Oslo Fjord and the sinking of Blücher

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Antonio Bonomi
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Oslo Fjord and the sinking of Blücher

Postby Antonio Bonomi » Wed Dec 28, 2005 11:41 am

Ciao all,

Here we continue with the Norwegian Fjord analysis in relation with the German KM warships.

The Oslo Fjord is very famous for being the place where the heavy cruiser Blücher found her grave.

Here we go again with the map of Norway:

http://www.finn.no/finn/map

Then you can click on Oslo and start enlarging with the zoom option the area up until you have a clear view on how the Fjord is oriented.

After having done that you will be able to perfectly understand this map that shows the entire OsloFjord from the beginning till the city.

The map shows you also the course of the German Task force invading the area during Operation Weserubung on April 1940.

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But the invasion on the Norwegian capital was not easy. The Fjord entrance was well protected especially on the Droback Sundet narrow, where batteries were located in the town of Droback but mostly on the South Kaholmen island where there was the Oskarsborg fortress in total control of the area:

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Here is a view of the Droback Sundet entering the area from the South, on your left the Oskarsborg Fortress:

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From Droback park where a Blücher anchor has been placed, you can see the Oskarsborg Fortress as well:

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Now you can evaluate how narrow that area is by looking at this ship sailing into the area on the opposite direction compared to the course run by the Blücher. This ship is leaving the Fjord while the German were entering into it.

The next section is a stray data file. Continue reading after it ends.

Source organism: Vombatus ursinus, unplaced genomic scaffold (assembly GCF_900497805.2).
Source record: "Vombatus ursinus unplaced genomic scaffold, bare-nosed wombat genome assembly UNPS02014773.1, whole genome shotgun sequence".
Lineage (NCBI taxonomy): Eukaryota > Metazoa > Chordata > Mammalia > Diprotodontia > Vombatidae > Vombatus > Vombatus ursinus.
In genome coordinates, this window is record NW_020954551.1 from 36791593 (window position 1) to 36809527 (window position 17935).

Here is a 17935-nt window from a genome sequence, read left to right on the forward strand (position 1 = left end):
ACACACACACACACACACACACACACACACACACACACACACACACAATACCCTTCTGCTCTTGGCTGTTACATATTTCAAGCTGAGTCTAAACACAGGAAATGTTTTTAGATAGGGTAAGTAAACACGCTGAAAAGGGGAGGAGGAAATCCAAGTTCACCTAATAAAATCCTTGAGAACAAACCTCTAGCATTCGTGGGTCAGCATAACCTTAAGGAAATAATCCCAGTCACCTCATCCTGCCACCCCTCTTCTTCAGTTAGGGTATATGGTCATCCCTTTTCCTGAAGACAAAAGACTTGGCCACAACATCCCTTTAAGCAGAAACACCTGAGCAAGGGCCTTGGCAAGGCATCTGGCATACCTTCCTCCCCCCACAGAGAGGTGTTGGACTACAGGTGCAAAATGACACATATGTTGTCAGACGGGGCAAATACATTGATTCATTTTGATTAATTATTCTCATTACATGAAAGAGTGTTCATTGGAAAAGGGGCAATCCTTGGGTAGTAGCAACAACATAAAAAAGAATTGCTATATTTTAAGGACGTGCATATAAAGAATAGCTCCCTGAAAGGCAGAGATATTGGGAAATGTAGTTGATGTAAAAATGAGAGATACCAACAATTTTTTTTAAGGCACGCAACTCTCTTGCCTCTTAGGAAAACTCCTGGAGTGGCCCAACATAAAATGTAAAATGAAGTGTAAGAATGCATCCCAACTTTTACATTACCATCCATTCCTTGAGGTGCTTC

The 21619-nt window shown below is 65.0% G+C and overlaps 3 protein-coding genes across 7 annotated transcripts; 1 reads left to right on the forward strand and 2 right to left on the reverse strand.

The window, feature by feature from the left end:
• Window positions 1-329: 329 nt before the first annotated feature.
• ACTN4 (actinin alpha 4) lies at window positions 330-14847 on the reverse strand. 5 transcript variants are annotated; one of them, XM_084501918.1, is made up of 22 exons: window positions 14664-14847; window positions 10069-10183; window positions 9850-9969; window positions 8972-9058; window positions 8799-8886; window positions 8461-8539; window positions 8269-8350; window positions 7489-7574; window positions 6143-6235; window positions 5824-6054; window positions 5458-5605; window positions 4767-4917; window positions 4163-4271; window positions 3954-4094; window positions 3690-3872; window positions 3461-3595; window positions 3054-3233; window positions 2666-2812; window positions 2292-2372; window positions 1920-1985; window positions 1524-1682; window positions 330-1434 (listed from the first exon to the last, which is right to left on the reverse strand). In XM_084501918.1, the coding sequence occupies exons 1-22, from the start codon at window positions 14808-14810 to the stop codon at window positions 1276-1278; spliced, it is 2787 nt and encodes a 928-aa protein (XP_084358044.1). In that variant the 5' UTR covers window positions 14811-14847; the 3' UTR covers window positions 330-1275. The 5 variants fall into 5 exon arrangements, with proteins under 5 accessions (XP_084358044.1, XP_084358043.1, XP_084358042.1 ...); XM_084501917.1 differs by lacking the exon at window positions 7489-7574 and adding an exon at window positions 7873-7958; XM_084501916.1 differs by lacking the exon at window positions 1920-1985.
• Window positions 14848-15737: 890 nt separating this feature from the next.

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Then we have some closer views, first from an airplane.

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... and then from satellite, note the main gun platforms.

There were 3 x 280 mm Krupp 1892 guns by the name of Joshua, Aaron and Moses on the most external position:

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Ciao Antonio :D
Last edited by Antonio Bonomi on Wed Dec 28, 2005 11:58 am, edited 1 time in total.

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Antonio Bonomi
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The Oskarsborg fortress guns

Postby Antonio Bonomi » Wed Dec 28, 2005 11:57 am

Ciao all,

Here is the view of the Oslo Fjord entrance from the Oskarsborg Fortress guns. You can see a ship coming into the Fjord, so you have a perspective of how they saw the Blücher and the other ships coming that morning .

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Now a view of the Droback Sundet entrance from the guns hill position. The small boat is passing exactly were Blücher passed after being hit several times by the guns.

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... and one of the guns rotating platform which gives you an idea on how fast and precisely those big guns could have been oriented to the target.

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Those guns delivered several shells to Blücher, together with many others from the smaller caliber batteries.

But it was not over for the Blücher as the price to be payed was much higher than this.

Ciao Antonio :D

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Antonio Bonomi
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The torpedo battery

Postby Antonio Bonomi » Wed Dec 28, 2005 12:17 pm

Ciao all,

After being hit several times by the guns and with fires on board the Blücher kept on advancing into the Droback Sundet.